The 11 Worst Foods You Can Eat For Breakfast
July 27, 2015
Skipping breakfast isn't necesssarily the worst way to start your morning
Cereal with added sugar tends to be high in carbohydrates and low in fiber, leading to a quick rise and then drop in blood sugar levels. A statement released by the Environmental Working Group (EWG) in 2014 said that children who consume one bowl of sugared cereal a day will consume 10 pounds of sugar in a year.
Unless you are drinking it black, most likely you are consuming additives found in the milk, sugar, or syrup. Mitzi Dulan, nutritionist and author of The Pinterest Diet, argues that although the caﬀeine content in coffee may give you a boost of energy at first, the drink lacks fiber and protein to keep you nourished and energized throughout the day.
Bacon and Sausage
Shutterstock / Joe Gough
Although meat is high in protein, processed meat is an unhealthy option due to high levels of saturated fat and cholesterol. A study found that those who ate the most processed meat increased their risk of dying early by 44 percent. Swiss researchers reported that decreased meat consumption would drop the number of premature deaths by nearly three percent.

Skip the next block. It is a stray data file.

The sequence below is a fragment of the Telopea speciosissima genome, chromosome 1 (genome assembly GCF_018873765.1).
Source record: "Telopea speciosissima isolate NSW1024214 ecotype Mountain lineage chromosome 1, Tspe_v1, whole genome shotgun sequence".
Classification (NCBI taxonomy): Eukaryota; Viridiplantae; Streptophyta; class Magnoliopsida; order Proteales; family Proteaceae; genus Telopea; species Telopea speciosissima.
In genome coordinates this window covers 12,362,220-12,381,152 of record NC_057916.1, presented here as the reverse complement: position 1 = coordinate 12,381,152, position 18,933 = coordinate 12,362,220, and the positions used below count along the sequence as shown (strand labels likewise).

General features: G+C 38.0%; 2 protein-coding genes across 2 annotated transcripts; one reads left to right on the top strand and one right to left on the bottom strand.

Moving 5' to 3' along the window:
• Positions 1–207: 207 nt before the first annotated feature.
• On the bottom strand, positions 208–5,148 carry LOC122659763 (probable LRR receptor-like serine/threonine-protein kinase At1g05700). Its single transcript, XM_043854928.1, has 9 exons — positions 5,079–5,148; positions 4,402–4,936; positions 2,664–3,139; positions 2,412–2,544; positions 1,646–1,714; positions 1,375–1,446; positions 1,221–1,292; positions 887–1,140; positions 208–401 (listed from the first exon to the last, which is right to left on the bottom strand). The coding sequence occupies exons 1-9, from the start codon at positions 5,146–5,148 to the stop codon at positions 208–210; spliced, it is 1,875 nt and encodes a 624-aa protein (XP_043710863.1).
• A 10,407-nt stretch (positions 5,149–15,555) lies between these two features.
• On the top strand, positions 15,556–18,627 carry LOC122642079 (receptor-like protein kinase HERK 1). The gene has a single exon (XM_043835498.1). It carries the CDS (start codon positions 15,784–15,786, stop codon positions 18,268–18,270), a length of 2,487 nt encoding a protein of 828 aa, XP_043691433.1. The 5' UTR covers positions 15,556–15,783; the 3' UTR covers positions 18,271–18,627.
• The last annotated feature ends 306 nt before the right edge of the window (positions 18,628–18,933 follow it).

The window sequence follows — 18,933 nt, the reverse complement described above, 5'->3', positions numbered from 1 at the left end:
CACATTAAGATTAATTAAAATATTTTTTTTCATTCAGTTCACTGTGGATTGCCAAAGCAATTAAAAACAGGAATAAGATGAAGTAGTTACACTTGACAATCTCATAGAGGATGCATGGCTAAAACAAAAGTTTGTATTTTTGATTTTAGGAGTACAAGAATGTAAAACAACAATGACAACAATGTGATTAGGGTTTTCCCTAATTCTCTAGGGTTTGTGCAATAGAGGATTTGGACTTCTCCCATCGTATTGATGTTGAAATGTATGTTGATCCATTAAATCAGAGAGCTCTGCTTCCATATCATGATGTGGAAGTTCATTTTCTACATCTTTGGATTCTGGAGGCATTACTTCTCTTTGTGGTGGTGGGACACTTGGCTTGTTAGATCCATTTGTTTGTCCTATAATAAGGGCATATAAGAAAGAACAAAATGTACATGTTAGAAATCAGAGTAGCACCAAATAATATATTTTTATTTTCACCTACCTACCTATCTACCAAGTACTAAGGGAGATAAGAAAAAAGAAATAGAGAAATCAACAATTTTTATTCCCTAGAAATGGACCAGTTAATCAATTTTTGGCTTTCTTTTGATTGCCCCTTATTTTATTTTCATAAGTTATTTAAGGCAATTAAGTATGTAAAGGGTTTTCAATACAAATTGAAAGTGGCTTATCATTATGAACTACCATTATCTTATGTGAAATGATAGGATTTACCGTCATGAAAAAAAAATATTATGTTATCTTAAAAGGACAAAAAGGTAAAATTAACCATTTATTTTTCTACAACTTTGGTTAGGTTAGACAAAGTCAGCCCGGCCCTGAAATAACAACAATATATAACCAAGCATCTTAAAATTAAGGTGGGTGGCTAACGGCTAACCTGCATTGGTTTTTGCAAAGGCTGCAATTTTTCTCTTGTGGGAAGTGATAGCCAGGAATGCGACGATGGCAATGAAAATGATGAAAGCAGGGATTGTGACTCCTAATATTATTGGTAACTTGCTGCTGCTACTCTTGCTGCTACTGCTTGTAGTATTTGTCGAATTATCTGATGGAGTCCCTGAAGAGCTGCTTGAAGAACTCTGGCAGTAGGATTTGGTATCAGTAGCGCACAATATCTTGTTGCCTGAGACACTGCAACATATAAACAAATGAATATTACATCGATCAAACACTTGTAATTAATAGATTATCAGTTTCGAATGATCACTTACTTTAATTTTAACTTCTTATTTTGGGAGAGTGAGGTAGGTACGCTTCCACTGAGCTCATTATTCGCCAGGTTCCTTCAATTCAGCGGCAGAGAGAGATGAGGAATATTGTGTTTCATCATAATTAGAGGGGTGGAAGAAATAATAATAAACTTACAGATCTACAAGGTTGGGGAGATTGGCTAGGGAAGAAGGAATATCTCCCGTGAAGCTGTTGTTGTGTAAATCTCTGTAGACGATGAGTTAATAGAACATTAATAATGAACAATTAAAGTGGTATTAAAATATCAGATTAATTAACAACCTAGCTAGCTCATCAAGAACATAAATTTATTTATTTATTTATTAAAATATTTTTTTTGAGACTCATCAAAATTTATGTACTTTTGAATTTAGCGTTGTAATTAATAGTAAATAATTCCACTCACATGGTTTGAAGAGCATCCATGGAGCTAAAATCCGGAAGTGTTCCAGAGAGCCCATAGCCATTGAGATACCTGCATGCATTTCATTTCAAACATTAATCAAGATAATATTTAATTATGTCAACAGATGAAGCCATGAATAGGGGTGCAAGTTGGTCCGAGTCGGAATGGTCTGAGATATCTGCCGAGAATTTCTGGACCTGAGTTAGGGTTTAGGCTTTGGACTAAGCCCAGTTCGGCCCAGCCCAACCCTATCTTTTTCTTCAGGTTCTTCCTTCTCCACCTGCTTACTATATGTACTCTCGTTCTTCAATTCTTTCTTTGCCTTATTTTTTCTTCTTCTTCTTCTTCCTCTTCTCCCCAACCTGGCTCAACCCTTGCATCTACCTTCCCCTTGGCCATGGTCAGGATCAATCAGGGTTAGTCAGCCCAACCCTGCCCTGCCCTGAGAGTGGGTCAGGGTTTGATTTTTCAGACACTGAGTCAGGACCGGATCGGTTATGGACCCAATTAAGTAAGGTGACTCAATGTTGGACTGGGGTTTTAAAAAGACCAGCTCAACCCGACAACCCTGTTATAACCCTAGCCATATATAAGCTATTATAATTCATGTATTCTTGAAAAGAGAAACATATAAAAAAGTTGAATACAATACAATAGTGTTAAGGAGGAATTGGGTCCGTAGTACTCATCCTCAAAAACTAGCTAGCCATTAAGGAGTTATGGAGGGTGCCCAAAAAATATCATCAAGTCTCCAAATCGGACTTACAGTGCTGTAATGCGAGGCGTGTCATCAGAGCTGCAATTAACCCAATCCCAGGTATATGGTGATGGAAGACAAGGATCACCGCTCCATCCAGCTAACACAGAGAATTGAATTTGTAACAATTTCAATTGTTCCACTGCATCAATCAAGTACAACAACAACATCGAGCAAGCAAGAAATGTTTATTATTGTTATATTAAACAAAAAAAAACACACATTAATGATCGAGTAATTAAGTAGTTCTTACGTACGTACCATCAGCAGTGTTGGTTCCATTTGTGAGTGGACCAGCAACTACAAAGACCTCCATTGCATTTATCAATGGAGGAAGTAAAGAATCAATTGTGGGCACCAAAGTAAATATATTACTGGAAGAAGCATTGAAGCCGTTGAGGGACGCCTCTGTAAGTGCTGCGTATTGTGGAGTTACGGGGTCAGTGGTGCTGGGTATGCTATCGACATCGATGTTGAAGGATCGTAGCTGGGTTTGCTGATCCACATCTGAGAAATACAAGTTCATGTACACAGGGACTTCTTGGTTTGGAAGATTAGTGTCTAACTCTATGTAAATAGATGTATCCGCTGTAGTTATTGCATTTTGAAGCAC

Shutterstock / Cindy Creighton
Unlike the maple syrup that can be a healthy sweetener, artificial syrups contain high fructose corn syrup. According to Mary Hyman, founder and medical director of The Ultra Wellness Center, consuming high fructose corn syrup causes large spikes in insulin, which serves as the "body fat storage" hormone.
It’s not a myth that you receive nutrients from your morning orange juice but many store brands contain added sugar. "Fruit juice isn't the same as intact fruit and it has as much sugar as many classical sugar drinks,” said Susan Jebb, a government advisor and head of the diet and obesity research group at Cambridge University. In other words, you might as well grab a soda.
Unless you combine plain yogurt with fresh fruit, you could be going astray; flavored store brands can contain anything from high fructose corn syrup to artificial ingredients. In 2012, a study found a series of additives in yogurt that are not good for people to consume. Be sure to check ingredients before purchasing.
Smoothies with Artificial Fruit
If you know exactly what you’re putting in your blender, breakfast smoothies can be the best way to start your day. However, store-bought smoothies can contain ice cream instead of yogurt or milk and sugar instead of fruit. Stick with making your own smoothies using real fruit and maybe even adding greens for a boost.